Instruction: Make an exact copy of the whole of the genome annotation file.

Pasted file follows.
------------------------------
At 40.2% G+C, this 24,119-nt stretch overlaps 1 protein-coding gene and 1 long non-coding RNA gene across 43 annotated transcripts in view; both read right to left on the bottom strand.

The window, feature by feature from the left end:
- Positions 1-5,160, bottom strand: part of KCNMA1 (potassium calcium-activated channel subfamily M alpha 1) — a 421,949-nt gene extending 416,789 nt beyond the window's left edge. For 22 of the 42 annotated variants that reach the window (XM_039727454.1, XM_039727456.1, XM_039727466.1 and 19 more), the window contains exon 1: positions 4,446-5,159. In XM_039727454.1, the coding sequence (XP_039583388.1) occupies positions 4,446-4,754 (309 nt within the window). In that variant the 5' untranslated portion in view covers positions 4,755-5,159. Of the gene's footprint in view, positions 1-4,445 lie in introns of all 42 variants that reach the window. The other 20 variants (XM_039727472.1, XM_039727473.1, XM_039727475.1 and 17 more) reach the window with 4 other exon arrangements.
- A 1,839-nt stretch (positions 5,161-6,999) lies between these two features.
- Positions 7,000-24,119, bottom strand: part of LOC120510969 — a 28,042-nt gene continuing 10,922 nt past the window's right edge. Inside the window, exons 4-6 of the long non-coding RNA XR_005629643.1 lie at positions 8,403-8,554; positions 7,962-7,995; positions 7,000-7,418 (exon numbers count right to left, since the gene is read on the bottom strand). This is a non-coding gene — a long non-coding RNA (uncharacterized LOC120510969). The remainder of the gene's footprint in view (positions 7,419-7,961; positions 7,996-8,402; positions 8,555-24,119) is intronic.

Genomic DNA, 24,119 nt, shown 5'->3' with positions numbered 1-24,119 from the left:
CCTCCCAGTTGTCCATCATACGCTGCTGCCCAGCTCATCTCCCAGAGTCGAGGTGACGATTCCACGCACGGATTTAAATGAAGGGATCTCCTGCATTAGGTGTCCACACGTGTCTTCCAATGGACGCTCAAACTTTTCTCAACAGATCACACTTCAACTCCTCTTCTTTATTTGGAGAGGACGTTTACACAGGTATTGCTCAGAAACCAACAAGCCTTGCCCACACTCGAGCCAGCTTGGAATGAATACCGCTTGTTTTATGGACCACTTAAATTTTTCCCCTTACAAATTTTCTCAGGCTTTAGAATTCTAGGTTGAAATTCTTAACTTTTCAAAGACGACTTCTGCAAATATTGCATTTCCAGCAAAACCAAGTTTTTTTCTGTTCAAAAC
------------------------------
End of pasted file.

At 40.2% G+C, this 24,119-nt stretch overlaps 1 protein-coding gene and 1 long non-coding RNA gene across 43 annotated transcripts in view; both read right to left on the bottom strand.

The window, feature by feature from the left end:
- Positions 1-5,160, bottom strand: part of KCNMA1 (potassium calcium-activated channel subfamily M alpha 1) — a 421,949-nt gene extending 416,789 nt beyond the window's left edge. For 22 of the 42 annotated variants that reach the window (XM_039727454.1, XM_039727456.1, XM_039727466.1 and 19 more), the window contains exon 1: positions 4,446-5,159. In XM_039727454.1, the coding sequence (XP_039583388.1) occupies positions 4,446-4,754 (309 nt within the window). In that variant the 5' untranslated portion in view covers positions 4,755-5,159. Of the gene's footprint in view, positions 1-4,445 lie in introns of all 42 variants that reach the window. The other 20 variants (XM_039727472.1, XM_039727473.1, XM_039727475.1 and 17 more) reach the window with 4 other exon arrangements.
- A 1,839-nt stretch (positions 5,161-6,999) lies between these two features.
- Positions 7,000-24,119, bottom strand: part of LOC120510969 — a 28,042-nt gene continuing 10,922 nt past the window's right edge. Inside the window, exons 4-6 of the long non-coding RNA XR_005629643.1 lie at positions 8,403-8,554; positions 7,962-7,995; positions 7,000-7,418 (exon numbers count right to left, since the gene is read on the bottom strand). This is a non-coding gene — a long non-coding RNA (uncharacterized LOC120510969). The remainder of the gene's footprint in view (positions 7,419-7,961; positions 7,996-8,402; positions 8,555-24,119) is intronic.

Genomic DNA, 24,119 nt, shown 5'->3' with positions numbered 1-24,119 from the left:
CCTCCCAGTTGTCCATCATACGCTGCTGCCCAGCTCATCTCCCAGAGTCGAGGTGACGATTCCACGCACGGATTTAAATGAAGGGATCTCCTGCATTAGGTGTCCACACGTGTCTTCCAATGGACGCTCAAACTTTTCTCAACAGATCACACTTCAACTCCTCTTCTTTATTTGGAGAGGACGTTTACACAGGTATTGCTCAGAAACCAACAAGCCTTGCCCACACTCGAGCCAGCTTGGAATGAATACCGCTTGTTTTATGGACCACTTAAATTTTTCCCCTTACAAATTTTCTCAGGCTTTAGAATTCTAGGTTGAAATTCTTAACTTTTCAAAGACGACTTCTGCAAATATTGCATTTCCAGCAAAACCAAGTTTTTTTCTGTTCAAAAC